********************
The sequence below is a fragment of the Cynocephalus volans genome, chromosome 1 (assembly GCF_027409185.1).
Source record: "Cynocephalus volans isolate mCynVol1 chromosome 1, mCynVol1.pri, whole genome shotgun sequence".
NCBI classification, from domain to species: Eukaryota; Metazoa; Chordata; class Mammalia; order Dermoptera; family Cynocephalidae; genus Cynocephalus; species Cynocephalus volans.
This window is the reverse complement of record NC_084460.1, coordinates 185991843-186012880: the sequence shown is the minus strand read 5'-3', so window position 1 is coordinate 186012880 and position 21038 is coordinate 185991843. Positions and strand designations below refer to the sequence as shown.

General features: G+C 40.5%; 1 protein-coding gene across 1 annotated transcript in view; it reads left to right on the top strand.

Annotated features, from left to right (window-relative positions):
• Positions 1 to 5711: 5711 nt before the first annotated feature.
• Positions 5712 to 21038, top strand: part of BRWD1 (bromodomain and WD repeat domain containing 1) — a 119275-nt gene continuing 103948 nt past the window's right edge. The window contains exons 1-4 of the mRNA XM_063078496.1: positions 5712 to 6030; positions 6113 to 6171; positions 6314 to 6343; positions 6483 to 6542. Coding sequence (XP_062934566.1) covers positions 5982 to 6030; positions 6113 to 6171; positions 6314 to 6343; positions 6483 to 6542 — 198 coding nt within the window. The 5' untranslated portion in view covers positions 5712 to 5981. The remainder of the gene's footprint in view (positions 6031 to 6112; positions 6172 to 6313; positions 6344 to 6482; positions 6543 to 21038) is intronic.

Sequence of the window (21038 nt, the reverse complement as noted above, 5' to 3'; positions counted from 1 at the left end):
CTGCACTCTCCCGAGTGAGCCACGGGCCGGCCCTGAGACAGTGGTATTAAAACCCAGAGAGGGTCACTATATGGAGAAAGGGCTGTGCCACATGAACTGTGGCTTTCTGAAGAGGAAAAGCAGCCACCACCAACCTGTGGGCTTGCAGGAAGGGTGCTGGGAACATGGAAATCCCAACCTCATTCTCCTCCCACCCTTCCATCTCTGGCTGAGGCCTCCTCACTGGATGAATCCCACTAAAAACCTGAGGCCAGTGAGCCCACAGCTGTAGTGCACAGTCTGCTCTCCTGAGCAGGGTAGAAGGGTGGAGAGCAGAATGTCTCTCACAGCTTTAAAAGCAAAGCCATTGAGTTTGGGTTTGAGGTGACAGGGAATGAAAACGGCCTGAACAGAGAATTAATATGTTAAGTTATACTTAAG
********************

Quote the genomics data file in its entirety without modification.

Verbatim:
The sequence below is a fragment of the Cynocephalus volans genome, chromosome 1 (assembly GCF_027409185.1).
Source record: "Cynocephalus volans isolate mCynVol1 chromosome 1, mCynVol1.pri, whole genome shotgun sequence".
NCBI classification, from domain to species: Eukaryota; Metazoa; Chordata; class Mammalia; order Dermoptera; family Cynocephalidae; genus Cynocephalus; species Cynocephalus volans.
This window is the reverse complement of record NC_084460.1, coordinates 185991843-186012880: the sequence shown is the minus strand read 5'-3', so window position 1 is coordinate 186012880 and position 21038 is coordinate 185991843. Positions and strand designations below refer to the sequence as shown.

General features: G+C 40.5%; 1 protein-coding gene across 1 annotated transcript in view; it reads left to right on the top strand.

Annotated features, from left to right (window-relative positions):
• Positions 1 to 5711: 5711 nt before the first annotated feature.
• Positions 5712 to 21038, top strand: part of BRWD1 (bromodomain and WD repeat domain containing 1) — a 119275-nt gene continuing 103948 nt past the window's right edge. The window contains exons 1-4 of the mRNA XM_063078496.1: positions 5712 to 6030; positions 6113 to 6171; positions 6314 to 6343; positions 6483 to 6542. Coding sequence (XP_062934566.1) covers positions 5982 to 6030; positions 6113 to 6171; positions 6314 to 6343; positions 6483 to 6542 — 198 coding nt within the window. The 5' untranslated portion in view covers positions 5712 to 5981. The remainder of the gene's footprint in view (positions 6031 to 6112; positions 6172 to 6313; positions 6344 to 6482; positions 6543 to 21038) is intronic.

Sequence of the window (21038 nt, the reverse complement as noted above, 5' to 3'; positions counted from 1 at the left end):
CTGCACTCTCCCGAGTGAGCCACGGGCCGGCCCTGAGACAGTGGTATTAAAACCCAGAGAGGGTCACTATATGGAGAAAGGGCTGTGCCACATGAACTGTGGCTTTCTGAAGAGGAAAAGCAGCCACCACCAACCTGTGGGCTTGCAGGAAGGGTGCTGGGAACATGGAAATCCCAACCTCATTCTCCTCCCACCCTTCCATCTCTGGCTGAGGCCTCCTCACTGGATGAATCCCACTAAAAACCTGAGGCCAGTGAGCCCACAGCTGTAGTGCACAGTCTGCTCTCCTGAGCAGGGTAGAAGGGTGGAGAGCAGAATGTCTCTCACAGCTTTAAAAGCAAAGCCATTGAGTTTGGGTTTGAGGTGACAGGGAATGAAAACGGCCTGAACAGAGAATTAATATGTTAAGTTATACTTAAG